Skip to main content

I Know Why The Caged Bird Sings by Maya Angelou

Cover image © Virago Press.
I have often been unsure about where in the grand scheme of all things literary Maya Angelou fits. Last August, whilst considering my teaching options for AS Level literature, the decision was reached to switch from teaching Carol Ann Duffy’s poetry collection The World’s Wife to Angelou’s collection And Still I Rise.

In the absence of the ubiquitous York Notes to provide information on the poetry, it made sense to read I Know Why the Caged Bird Sings not only to shed some light on the context of the poetry, but to answer a nagging question: who is Maya Angelou?

Caged Bird is the 1969 autobiography of Angelou’s early years in the small town of Stamps, Arkansas, in the USA, through to the age of seventeen. As soon as you learn that she is living with her paternal grandmother, Momma, you realise that her family history is bound to be laced with complexities and confusion. A recurrent theme is the pervading sense of abandonment felt by Maya and her older brother Bailey at the hands of her parents and the lack of a sense of belonging that goes along with that.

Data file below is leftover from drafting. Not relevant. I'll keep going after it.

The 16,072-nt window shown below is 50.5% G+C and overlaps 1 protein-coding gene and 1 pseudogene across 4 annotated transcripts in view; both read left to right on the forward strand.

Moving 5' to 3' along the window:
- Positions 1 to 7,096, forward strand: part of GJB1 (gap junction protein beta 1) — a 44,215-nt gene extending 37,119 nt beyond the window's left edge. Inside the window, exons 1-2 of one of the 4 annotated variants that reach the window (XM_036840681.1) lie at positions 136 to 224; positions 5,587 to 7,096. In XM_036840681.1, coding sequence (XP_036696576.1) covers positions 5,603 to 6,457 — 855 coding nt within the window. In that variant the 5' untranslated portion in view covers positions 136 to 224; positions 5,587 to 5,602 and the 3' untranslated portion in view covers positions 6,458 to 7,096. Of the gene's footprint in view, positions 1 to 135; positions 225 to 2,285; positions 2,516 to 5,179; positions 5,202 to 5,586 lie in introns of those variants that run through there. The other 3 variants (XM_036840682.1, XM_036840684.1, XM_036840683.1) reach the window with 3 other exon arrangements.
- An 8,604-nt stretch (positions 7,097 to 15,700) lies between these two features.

Being set in 1930s and onwards, in a Southern US state, means it is inevitable that racism should play a part in the story. Although Momma seems atypical as she is a respected black female businesswoman in this small, racially segregated community, the presence of discrimination slowly makes its way into the young Angelou’s conscious. Incidents ranging from having to hide her Uncle Willie under vegetables to hide him from a Ku Klux Klan posse, to a ‘powhitetrash’ girl flashing her pubic hair at Momma, and to more subtle forms of racism such as a white employer insisting on calling her ‘Mary’ instead of ‘Marguerite’.